According to a recent analysis of U.S. household carbon emissions, the dwellings of Rich Americans contain about 25 per cent more heat-trapping gases than those of wealthier residents.
According to a study published in the Proceedings of the National Academy of Sciences, scientists studied 93 million residential units in the nation to analyze how much greenhouse gas is being sprayed at different locations and by income. Residential greenhouse pollution compensate for almost one-fifth of global warming gasses produced by coal, oil , and natural gas combustion.
Use government categories of income status, the report showed that the typical higher-class person’s home consumption of electricity takes out 6,482 pounds of greenhouse gases a year. For a lower-income individual the sum is 5,225 pounds, estimated by the report.
“The numbers don’t lie. They show that [with] people who are wealthier, generally there’s a tendency for their houses to be bigger and their greenhouse gas emissions tend to be higher,” said study lead author Benjamin Goldstein, an environmental scientist at the University of Michigan. “There seems to be a small group of people that are inflicting most of the damage, to be honest.”
The typical citizen in Beverly Hills throws four times as much heat-trapping gas into the air as anyone who works in South Los Angeles, where wages are only as much a tiny fraction.
Similarly, the typical citizen in affluent Sudbury in Massachusetts pumps 9,700 pounds of greenhouse emissions into the environment per year, while the average person in Boston’s far wealthier Dorchester area sends out 2,227 pounds a year.
“That is the key message about emissions patterns,” said UC San Diego climate policy professor David Victor, who wasn’t part of the study. “I think it raises fundamental justice questions in a society that has huge income inequality.”
Although more heat-trapping gasses are produced by richer Americans, “the poor are more exposed to the dangers of the climate crisis, like heat waves, more likely to have chronic medical problems that make them more at risk to be hospitalized or die once exposed to heat, and often lack the resources to protect themselves or access health care,” said Dr. Renee Salas, an emergency room physician in Boston.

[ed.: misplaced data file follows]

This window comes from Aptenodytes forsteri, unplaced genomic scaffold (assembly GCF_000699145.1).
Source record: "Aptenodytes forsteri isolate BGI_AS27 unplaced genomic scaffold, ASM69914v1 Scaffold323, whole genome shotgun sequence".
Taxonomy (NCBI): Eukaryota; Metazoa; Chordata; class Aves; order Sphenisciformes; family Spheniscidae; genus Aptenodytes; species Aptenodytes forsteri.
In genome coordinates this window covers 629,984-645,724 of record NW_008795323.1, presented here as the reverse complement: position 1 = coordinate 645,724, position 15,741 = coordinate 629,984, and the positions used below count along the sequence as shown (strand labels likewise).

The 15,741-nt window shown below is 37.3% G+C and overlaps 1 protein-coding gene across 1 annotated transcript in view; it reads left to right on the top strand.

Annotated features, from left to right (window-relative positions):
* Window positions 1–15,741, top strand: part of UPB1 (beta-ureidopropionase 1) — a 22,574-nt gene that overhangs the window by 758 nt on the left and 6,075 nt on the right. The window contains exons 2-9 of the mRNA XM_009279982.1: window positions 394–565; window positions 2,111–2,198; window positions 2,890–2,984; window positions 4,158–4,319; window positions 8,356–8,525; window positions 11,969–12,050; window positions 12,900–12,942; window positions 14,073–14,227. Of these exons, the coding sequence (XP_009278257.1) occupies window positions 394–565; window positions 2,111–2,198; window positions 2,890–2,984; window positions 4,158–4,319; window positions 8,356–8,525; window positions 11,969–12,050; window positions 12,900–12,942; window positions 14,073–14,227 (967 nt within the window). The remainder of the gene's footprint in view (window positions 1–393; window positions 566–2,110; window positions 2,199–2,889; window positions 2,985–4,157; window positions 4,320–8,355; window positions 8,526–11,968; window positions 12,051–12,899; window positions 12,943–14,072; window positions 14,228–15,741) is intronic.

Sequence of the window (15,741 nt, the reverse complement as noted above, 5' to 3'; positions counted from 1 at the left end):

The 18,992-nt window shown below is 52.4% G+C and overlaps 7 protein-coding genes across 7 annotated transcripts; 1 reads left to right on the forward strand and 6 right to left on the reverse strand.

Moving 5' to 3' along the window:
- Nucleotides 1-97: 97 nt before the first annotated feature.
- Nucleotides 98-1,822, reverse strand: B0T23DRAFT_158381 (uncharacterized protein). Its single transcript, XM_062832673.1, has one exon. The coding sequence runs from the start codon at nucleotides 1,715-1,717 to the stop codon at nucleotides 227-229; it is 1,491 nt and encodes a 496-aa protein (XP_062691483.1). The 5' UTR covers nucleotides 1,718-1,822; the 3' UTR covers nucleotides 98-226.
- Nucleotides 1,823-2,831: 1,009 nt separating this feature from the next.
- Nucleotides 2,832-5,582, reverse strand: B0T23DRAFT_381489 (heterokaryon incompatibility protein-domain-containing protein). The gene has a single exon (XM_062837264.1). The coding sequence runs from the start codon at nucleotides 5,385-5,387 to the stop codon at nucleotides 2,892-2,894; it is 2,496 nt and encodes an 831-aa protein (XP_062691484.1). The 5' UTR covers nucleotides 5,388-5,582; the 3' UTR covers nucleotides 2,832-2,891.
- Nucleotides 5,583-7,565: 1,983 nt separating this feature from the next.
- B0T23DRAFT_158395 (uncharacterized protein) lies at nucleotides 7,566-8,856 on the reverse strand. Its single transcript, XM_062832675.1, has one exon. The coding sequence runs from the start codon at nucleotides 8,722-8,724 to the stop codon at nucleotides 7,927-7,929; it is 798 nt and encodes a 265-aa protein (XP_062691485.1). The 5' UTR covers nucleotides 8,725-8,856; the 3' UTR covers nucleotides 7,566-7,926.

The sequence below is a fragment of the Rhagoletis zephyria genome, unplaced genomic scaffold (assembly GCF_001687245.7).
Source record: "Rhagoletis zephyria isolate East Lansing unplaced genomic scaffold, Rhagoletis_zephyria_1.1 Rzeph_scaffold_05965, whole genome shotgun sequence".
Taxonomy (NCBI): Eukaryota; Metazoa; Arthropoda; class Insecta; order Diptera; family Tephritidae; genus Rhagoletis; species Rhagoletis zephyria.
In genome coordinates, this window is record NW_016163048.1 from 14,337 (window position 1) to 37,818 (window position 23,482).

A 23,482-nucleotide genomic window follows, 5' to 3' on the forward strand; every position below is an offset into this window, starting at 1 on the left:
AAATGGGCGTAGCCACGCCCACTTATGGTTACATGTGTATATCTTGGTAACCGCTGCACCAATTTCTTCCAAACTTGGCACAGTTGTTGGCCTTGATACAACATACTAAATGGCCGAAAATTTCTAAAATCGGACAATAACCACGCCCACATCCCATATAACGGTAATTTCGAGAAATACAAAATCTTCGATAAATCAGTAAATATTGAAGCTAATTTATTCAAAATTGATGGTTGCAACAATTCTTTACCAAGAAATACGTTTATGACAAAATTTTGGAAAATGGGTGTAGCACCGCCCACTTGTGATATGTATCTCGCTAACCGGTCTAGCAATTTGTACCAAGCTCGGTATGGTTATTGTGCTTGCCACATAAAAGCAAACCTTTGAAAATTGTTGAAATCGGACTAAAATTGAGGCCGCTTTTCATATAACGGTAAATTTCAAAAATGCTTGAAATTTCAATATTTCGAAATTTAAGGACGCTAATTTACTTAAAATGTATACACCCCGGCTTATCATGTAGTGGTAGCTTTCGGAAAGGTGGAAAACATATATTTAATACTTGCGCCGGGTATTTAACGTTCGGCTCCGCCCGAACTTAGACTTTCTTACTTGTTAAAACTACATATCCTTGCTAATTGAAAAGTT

Salas and Sacoby Wilson, an urban health and epidemiology researcher at the University of Maryland, who was also not part of the report, referred to research in Baltimore and other cities suggesting that temperatures can be more than 10 degrees higher in disadvantaged areas attributable to less plants, more concrete and other problems.
“Heat waves are hell for the poor,” Wilson said.
By crunching data on 78 per cent of America’s housing units as of 2015, Goldstein estimated the pollution statistics by factoring home era, capacity, heating supply, temperature, power source and more. Then, he compared levels of income.
Nine of the ten states producing the most heat-trapping gas per person rely heavily on coal or have cold weather conditions. With 10,046 pounds of greenhouse gas per person per year, West Virginia leads the country by far, led by Oklahoma, Wyoming, North Dakota, Kentucky, Missouri, Iowa, Alabama, South Dakota and Colorado.
With 2,715 pounds of greenhouse gas per person California is by far the greenest state. The 10 cleanest states are rounded out by Oregon, New York, Utah, Washington, Rhode Island, Massachusetts, Idaho, Connecticut and New Mexico
The study’s 25 cleanest ZIP codes are all in California and New York for greenhouse gas emissions from residential areas. The cleanest was San Francisco ‘s Mission Bay, a white collar neighborhood with comparatively new housing stock where the typical citizen generates only 1,320 pounds a year. Colorado, North Carolina, Ohio, Mississippi, Louisiana, Wyoming, Maryland, West Virginia, Minnesota, Missouri, Georgia, Arkansas, Indiana are spread throughout the ZIP codes that provided the most gas.
The ZIP Code which emitted the most greenhouse gas per person was in the mountains of western Boulder County, Col., where the 23,811 pounds per person is 18 times higher than in the San Francisco ZIP Code.
Since certain ZIP codes did not provide adequate details, Goldstein said that at the ends of the pollution continuum there might be additional ZIP codes. He also said some ZIP codes with smaller, more expensive, energy-efficient apartments are bucking the national trend of higher emissions in rich areas.
Wesleyan University climate economist Gary Yohe, who was not part of the report, said Goldstein ‘s research aims to identify alternatives to global warming by providing “two new targets for policy action or behavioral modification beyond the usual list: floor space and density.”
But residential carbon emissions are more difficult to change than transport ones, where you can trade a gas-guzzler for a cleaner electric vehicle, Goldstein said. Noting that many people are trapped with the fossil-fuel electricity that their local utilities have, he added, “I don’t think we can solve this based on personal choices. We need large scale structural transitions of our energy infrastructure.”